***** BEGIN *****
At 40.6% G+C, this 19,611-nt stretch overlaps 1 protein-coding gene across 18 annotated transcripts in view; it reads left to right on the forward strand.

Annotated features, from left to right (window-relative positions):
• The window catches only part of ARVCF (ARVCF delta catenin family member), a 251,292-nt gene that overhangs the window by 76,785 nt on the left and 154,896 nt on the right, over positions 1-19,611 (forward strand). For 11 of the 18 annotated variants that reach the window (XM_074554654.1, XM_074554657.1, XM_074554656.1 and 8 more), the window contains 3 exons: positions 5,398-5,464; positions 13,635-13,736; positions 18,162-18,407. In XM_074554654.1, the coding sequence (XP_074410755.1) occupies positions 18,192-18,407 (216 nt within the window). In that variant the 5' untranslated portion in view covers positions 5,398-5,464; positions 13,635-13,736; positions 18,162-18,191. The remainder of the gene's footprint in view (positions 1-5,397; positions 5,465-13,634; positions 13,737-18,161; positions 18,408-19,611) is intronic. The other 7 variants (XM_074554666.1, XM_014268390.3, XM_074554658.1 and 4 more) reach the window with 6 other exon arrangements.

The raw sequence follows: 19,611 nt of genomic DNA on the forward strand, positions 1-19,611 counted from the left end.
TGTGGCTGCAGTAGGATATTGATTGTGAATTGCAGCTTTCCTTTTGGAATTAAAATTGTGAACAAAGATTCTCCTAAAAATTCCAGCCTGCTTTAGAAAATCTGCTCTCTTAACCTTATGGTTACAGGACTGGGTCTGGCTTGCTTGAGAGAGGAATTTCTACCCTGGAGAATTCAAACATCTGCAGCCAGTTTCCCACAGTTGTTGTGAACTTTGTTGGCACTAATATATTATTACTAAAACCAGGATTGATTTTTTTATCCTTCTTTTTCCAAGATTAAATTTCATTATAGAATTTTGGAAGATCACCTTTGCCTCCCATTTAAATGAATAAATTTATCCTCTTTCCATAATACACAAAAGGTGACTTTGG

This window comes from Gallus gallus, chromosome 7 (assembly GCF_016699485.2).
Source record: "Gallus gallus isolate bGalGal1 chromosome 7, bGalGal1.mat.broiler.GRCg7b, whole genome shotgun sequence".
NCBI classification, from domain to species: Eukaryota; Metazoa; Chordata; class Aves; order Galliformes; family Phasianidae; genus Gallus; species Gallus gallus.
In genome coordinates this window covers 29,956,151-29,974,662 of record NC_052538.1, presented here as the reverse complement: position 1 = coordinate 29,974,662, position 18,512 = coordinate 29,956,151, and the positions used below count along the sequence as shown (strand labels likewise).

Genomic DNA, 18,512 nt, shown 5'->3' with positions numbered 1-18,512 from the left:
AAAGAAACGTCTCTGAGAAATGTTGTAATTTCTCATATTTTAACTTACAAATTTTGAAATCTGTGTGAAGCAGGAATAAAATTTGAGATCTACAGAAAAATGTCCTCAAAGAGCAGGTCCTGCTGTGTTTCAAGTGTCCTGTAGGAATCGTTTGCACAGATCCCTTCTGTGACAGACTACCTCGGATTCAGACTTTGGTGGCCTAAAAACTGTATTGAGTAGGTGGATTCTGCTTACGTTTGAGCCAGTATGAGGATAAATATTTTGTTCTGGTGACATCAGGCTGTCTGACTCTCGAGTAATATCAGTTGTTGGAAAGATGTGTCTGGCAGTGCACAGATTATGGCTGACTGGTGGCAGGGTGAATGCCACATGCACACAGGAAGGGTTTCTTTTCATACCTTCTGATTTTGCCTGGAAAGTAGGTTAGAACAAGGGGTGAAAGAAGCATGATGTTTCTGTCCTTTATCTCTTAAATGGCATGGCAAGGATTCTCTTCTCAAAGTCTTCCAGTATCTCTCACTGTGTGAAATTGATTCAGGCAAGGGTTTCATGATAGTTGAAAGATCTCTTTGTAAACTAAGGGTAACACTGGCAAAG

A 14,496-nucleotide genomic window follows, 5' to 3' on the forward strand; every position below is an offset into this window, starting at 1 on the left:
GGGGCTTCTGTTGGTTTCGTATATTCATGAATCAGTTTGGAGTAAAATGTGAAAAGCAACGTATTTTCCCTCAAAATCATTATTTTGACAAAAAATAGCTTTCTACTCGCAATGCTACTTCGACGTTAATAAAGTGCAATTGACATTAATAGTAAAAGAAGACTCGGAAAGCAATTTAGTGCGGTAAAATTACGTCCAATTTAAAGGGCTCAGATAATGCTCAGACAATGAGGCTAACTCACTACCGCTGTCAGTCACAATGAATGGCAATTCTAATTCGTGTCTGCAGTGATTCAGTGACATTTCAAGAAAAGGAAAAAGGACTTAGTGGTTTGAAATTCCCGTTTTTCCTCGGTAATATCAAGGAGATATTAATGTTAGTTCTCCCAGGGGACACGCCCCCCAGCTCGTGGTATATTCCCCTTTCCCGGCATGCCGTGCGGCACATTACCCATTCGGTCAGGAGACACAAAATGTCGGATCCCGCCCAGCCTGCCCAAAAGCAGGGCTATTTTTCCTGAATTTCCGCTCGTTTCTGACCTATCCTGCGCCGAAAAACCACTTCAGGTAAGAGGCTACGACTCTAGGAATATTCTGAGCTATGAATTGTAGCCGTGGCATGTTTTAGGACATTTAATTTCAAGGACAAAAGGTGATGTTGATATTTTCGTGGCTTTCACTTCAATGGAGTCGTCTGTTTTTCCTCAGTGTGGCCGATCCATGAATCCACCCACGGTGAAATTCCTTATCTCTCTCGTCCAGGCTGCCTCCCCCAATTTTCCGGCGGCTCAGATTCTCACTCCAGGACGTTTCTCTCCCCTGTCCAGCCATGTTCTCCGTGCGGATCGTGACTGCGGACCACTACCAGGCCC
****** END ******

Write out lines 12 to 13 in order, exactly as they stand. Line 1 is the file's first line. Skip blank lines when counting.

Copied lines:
A 14,496-nucleotide genomic window follows, 5' to 3' on the forward strand; every position below is an offset into this window, starting at 1 on the left:
GGGGCTTCTGTTGGTTTCGTATATTCATGAATCAGTTTGGAGTAAAATGTGAAAAGCAACGTATTTTCCCTCAAAATCATTATTTTGACAAAAAATAGCTTTCTACTCGCAATGCTACTTCGACGTTAATAAAGTGCAATTGACATTAATAGTAAAAGAAGACTCGGAAAGCAATTTAGTGCGGTAAAATTACGTCCAATTTAAAGGGCTCAGATAATGCTCAGACAATGAGGCTAACTCACTACCGCTGTCAGTCACAATGAATGGCAATTCTAATTCGTGTCTGCAGTGATTCAGTGACATTTCAAGAAAAGGAAAAAGGACTTAGTGGTTTGAAATTCCCGTTTTTCCTCGGTAATATCAAGGAGATATTAATGTTAGTTCTCCCAGGGGACACGCCCCCCAGCTCGTGGTATATTCCCCTTTCCCGGCATGCCGTGCGGCACATTACCCATTCGGTCAGGAGACACAAAATGTCGGATCCCGCCCAGCCTGCCCAAAAGCAGGGCTATTTTTCCTGAATTTCCGCTCGTTTCTGACCTATCCTGCGCCGAAAAACCACTTCAGGTAAGAGGCTACGACTCTAGGAATATTCTGAGCTATGAATTGTAGCCGTGGCATGTTTTAGGACATTTAATTTCAAGGACAAAAGGTGATGTTGATATTTTCGTGGCTTTCACTTCAATGGAGTCGTCTGTTTTTCCTCAGTGTGGCCGATCCATGAATCCACCCACGGTGAAATTCCTTATCTCTCTCGTCCAGGCTGCCTCCCCCAATTTTCCGGCGGCTCAGATTCTCACTCCAGGACGTTTCTCTCCCCTGTCCAGCCATGTTCTCCGTGCGGATCGTGACTGCGGACCACTACCAGGCCC